It has been nine months since one of the city's darkest days, and since then we have heard countless stories of survival and tragedy.
Now we are hearing the stories of undocumented workers who witnessed the horrific 1 October shooting and are attempting to cope with life after the tragedy.
There are more than 70 undocumented immigrants across the Las Vegas valley who claim they were working the Route 91 Harvest Festival when a gunman opened fire.
"You could hear how the bullets were hitting and hitting the beer container," said survivor Efren Campirano, who says he hid in a beer cooler as shots were fired.
Campirano was working as a bartender at the festival. During the shooting, he remembers only being able to think about one thing.
"I was thinking about my family, I have a great family," Campirano said.
Campirano moved to the United States from Mexico City. He is married, and the couple has an 8-year-old son.
He is one of a group of survivors who may now be eligible for a U visa, a visa only granted to about 10,000 immigrant a year who are victims of crimes.
"Those are not a slam dunk case, I hate to say it," said attorney Hardeep "Dee" Sull.
To be granted a U visa, people must have approval from local police or a judge before then getting approval from the federal government. They also have to prove they suffered substantial mental or physical abuse and are willing to assist law enforcement in the investigation or prosecution of the criminal activity.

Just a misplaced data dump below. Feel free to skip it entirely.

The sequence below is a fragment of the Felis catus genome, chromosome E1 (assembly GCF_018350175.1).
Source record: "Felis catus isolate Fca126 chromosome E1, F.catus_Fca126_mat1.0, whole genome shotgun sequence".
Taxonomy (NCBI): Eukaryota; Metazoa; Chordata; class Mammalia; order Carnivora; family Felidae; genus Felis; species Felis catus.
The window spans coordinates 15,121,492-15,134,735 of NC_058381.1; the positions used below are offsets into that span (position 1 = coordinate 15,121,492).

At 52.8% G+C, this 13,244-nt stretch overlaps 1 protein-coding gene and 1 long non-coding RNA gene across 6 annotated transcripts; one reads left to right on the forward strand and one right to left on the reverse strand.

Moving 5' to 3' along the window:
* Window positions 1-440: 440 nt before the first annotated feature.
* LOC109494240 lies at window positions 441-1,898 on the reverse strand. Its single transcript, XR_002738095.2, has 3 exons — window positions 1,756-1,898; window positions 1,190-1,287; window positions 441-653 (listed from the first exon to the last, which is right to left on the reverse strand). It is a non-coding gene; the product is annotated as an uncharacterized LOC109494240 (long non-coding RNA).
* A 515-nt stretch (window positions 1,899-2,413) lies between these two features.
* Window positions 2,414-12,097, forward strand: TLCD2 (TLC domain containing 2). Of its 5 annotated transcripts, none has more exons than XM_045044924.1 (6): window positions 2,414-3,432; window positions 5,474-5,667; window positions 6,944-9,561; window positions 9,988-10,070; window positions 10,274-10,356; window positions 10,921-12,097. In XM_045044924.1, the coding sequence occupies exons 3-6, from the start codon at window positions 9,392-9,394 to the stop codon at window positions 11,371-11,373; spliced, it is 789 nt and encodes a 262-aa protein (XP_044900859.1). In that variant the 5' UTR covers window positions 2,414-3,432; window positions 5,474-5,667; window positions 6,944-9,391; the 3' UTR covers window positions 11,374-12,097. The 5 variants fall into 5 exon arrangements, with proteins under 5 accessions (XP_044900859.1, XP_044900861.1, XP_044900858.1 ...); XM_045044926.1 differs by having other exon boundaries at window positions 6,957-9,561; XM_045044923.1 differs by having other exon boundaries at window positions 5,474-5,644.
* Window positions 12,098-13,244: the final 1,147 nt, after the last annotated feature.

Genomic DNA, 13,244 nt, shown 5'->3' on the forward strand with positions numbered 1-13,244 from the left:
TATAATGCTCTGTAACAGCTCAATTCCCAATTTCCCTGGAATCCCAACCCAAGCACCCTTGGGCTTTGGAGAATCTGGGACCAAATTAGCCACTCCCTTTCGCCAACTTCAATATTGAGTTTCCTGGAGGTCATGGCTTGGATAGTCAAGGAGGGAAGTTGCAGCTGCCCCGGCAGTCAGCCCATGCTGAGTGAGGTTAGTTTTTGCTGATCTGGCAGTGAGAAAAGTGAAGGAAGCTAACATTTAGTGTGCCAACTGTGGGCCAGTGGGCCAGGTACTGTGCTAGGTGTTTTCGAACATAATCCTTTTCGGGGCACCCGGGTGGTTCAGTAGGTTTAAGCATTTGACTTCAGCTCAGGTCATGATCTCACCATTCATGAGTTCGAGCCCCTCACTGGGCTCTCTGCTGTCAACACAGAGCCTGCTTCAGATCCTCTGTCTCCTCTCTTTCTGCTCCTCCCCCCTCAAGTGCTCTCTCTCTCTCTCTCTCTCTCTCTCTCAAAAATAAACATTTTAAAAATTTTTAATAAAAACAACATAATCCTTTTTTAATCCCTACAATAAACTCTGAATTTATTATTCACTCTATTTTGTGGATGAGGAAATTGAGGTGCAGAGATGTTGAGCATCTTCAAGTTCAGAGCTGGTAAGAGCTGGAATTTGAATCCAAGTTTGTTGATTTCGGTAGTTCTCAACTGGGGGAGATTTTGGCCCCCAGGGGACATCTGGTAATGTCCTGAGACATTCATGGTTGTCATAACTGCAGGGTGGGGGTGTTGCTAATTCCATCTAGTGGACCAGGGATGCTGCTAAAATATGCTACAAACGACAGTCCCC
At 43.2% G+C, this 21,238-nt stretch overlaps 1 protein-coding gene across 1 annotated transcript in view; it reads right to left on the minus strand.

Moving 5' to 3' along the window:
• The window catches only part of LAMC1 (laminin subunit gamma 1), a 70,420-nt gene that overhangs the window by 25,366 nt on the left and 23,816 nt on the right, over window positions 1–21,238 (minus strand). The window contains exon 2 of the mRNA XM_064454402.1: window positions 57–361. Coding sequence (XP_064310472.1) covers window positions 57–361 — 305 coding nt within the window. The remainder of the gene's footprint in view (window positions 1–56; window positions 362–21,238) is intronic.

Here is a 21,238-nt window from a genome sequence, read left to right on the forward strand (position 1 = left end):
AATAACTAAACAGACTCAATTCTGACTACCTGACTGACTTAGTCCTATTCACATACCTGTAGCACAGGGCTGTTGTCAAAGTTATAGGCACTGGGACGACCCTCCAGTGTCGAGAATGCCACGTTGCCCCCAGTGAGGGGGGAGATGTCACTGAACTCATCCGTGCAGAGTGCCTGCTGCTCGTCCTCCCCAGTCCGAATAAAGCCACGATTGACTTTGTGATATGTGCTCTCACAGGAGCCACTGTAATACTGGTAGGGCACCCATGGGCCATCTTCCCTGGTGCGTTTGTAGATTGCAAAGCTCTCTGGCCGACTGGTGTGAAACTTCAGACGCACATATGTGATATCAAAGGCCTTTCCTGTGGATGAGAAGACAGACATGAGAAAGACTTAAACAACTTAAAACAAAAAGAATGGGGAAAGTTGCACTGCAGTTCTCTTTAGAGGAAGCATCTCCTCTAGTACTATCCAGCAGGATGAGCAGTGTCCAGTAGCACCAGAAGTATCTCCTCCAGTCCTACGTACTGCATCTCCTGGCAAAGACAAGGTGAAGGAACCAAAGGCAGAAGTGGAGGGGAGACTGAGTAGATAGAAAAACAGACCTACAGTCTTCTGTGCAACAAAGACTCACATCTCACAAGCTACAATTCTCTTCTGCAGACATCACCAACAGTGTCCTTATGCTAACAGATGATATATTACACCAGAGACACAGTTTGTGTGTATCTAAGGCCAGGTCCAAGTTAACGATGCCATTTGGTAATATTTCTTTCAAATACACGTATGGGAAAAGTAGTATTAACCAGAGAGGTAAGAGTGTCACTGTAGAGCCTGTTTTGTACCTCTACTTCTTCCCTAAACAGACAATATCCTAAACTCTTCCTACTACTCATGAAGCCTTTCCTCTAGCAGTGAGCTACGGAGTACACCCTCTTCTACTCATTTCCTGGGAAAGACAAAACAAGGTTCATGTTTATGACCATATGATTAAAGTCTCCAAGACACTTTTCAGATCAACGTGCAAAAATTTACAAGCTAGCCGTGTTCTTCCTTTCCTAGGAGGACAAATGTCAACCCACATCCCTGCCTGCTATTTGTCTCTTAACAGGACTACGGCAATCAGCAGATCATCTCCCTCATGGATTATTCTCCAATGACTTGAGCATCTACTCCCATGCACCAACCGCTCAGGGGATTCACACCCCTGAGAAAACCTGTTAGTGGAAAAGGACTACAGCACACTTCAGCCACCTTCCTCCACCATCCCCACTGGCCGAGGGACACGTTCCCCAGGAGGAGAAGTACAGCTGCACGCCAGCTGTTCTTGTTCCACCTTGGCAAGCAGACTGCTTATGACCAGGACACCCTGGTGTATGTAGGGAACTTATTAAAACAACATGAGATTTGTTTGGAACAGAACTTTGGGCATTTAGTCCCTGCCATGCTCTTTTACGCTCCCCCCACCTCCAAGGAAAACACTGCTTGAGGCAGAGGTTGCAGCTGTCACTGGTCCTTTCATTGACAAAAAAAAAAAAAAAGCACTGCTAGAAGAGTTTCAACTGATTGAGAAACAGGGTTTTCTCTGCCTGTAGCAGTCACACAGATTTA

Recently, the group of survivors met with Sheriff Joe Lombardo to tell their stories. The Sheriff told the group he would be adding more resources to the U visa program to help approve clean up a backlog of u-visas.
"The idea is that it [U visa] is supposed to prevent crime and to encourage victims to come forward," Sull said. "But this is not a free pass."
Campirano has undergone therapy for what he went through on 1 October. He said while he is grateful for the opportunity to be eligible for a visa, he is focusing on his mental health.
"This was the largest mass shooting in America let's remind ourselves of that, and there's no reward in this," Sull said.
It can take anywhere from a year to three years for U visas to be approved.